For some of us Oku people of Fourah Bay, a neighborhood located in the east end of Freetown, we find it challenging to accept couples in intimate relationships before marriage. It is considered a taboo, comparable to drinking rum, using psychedelic drugs, or seeing an Imam dancing to the sounds of the talking drums of the Ogougou and Ahgudah secret societies. As such, couples found courtship before marriage shameful, forcing many to find other means of communication.
However, one couple, Fatu Big Wes, a fair-complexion woman of 25, and Sorie Ahramu, a man with sun-drenched brown skin turning 27, devised a cunning way to talk to each other. Fatu’s prominent buttocks charmed Sorie. His desire to possess Fatu had become so unbearable that he could hardly take his eyes off her, especially in the light of threats from other suitors.
It happened that Sorie worked in the same Sierra Leone Railway office as Fatu Big Wes’s father, Musa Kalamula. Both men were clerks. Fatu, who was also madly in love with Sorie, told him to put his letters inside her father’s hat whenever he left it unattended. Sorie graciously agreed.
So, any time Musa left his hat hanging on the office’s hat rack, Sorie, mesmerized by his love for Fatu, would write a letter, spiced with flowery language, and tuck it inside the inner band of Musa’s hat. When the father got home, Fatu would retrieve the note. Then, she would read it, respond, and fold her reply into the hat for Musa to take to work the next day.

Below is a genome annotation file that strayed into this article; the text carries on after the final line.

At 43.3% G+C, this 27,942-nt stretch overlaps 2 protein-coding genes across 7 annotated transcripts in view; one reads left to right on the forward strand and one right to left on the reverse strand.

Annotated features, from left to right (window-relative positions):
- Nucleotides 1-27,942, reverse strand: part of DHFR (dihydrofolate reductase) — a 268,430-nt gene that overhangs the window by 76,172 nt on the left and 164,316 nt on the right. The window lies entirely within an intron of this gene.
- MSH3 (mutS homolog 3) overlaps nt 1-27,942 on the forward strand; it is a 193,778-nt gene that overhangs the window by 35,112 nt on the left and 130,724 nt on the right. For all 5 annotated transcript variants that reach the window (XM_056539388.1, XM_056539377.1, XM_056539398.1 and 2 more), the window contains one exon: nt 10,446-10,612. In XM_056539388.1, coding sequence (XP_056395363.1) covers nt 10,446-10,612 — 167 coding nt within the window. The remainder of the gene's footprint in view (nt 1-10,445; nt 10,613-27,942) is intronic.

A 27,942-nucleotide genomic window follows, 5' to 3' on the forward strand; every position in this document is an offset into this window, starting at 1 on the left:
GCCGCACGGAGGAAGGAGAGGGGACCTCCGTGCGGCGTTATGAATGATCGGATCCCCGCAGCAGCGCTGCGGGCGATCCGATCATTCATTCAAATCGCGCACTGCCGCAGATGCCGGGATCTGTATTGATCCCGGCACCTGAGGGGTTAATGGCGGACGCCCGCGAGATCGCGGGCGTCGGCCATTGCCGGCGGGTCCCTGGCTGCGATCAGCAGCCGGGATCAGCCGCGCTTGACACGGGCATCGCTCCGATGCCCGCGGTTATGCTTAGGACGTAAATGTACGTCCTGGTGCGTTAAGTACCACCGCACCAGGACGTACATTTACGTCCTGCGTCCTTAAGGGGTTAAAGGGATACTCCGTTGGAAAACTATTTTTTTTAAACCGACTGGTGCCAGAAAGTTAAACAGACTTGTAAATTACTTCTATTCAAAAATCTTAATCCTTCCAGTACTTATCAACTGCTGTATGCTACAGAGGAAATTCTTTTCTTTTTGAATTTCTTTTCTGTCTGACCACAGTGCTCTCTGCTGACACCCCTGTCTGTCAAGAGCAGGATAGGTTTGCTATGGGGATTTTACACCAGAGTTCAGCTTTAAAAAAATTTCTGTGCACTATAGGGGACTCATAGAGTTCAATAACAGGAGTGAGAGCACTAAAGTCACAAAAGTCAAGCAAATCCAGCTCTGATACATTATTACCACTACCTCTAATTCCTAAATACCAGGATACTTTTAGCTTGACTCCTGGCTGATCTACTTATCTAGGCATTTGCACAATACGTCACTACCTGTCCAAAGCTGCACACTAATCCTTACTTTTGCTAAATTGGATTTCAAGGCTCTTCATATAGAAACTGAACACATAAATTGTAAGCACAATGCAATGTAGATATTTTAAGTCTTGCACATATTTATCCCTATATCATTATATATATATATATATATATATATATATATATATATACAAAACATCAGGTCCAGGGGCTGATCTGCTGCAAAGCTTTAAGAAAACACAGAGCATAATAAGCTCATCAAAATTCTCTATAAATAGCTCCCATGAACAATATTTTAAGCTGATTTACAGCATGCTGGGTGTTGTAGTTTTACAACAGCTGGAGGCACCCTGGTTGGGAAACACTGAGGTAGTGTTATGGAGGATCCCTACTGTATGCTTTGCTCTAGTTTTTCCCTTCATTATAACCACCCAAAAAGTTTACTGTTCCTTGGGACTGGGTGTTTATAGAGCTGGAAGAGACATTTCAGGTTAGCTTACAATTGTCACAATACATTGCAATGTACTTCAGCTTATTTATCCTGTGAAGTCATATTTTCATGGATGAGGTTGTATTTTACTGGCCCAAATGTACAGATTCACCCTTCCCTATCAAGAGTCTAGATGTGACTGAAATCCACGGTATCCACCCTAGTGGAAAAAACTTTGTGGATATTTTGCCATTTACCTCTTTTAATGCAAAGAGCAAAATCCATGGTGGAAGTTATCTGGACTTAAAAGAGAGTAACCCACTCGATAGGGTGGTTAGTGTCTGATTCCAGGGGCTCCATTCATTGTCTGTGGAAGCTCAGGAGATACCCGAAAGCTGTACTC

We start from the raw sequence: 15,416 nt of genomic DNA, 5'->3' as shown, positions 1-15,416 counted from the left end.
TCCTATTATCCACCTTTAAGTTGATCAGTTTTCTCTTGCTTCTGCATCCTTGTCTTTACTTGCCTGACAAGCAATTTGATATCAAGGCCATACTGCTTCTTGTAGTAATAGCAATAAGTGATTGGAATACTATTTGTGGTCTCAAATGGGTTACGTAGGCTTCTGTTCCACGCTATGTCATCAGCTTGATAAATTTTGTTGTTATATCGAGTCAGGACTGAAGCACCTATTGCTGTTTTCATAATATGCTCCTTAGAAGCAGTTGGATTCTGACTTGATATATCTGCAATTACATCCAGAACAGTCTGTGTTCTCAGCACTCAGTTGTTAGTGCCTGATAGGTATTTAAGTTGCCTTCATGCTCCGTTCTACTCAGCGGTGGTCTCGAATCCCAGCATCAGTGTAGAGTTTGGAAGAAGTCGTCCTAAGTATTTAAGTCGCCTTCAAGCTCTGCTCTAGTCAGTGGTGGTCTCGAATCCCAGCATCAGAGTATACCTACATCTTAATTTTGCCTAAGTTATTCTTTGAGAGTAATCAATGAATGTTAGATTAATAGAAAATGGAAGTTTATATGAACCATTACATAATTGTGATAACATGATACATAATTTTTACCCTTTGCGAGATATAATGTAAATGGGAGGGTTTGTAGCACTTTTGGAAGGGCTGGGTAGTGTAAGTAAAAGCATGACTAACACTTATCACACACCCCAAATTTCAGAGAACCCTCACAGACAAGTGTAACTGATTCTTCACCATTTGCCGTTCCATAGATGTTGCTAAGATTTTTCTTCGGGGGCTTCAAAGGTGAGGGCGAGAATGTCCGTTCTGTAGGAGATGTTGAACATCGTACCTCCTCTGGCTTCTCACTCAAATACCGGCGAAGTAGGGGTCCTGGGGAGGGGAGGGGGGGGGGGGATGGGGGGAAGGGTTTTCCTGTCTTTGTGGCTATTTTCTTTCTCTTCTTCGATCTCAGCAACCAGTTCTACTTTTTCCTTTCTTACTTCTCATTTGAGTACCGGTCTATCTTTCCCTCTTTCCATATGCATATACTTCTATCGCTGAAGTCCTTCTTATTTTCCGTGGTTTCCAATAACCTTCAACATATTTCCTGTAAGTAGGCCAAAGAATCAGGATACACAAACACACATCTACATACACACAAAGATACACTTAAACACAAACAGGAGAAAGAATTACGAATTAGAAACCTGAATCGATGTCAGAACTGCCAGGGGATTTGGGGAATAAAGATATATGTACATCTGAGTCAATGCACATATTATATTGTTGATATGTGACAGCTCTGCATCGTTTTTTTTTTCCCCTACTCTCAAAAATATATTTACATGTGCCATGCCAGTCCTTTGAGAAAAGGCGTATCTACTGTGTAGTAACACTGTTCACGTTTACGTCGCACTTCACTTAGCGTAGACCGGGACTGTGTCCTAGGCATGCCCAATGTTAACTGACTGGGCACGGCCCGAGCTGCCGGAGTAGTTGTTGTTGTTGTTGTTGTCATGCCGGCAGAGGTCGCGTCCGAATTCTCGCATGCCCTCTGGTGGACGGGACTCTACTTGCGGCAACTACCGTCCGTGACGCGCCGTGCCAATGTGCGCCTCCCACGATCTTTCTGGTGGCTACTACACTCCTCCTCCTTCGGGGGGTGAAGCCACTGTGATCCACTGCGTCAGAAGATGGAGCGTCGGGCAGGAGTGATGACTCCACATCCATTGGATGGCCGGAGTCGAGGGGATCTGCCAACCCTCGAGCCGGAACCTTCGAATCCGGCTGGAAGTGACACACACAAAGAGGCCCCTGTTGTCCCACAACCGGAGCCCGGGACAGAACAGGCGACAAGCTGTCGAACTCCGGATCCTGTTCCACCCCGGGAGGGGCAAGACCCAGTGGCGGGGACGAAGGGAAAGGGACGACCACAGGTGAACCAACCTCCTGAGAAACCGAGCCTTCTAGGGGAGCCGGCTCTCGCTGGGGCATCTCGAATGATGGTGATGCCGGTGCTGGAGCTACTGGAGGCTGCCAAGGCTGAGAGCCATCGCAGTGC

For months, Musa became the unwitting mail carrier for the two lovers. As fate would have it, Musa was cleaning his hat one day when he found a letter. He was shocked to read of Sorie’s lustful intentions.
Considering our Oku people’s attitude to sexual intimacy before marriage, Musa summoned the elders of we Fourah Bay and requested a wedding between Fatu Big Wes and Sorie Ahramu.
Admin Note: The area between Patton Street and Savage Square is generally known as Kossoh Tong, with a sub-area tucked between Easton Street and Savage Square known as Krojimi. Of course, within Kossoh Tong itself, there were several Oku Krios—the Ghazalis, the Bakarrs, the Davieses, etc.—but the Frobay community was clustered between Savage Square and Kennedy Street.
Bakar Mansaray developed his love for writing at Freetown’s Albert Academy, a school known for discipline. His inspiration for this piece came from such a disciplinary background where taboos were taken seriously, flogging exorcised demons, and wisdom instilled into the minds of students.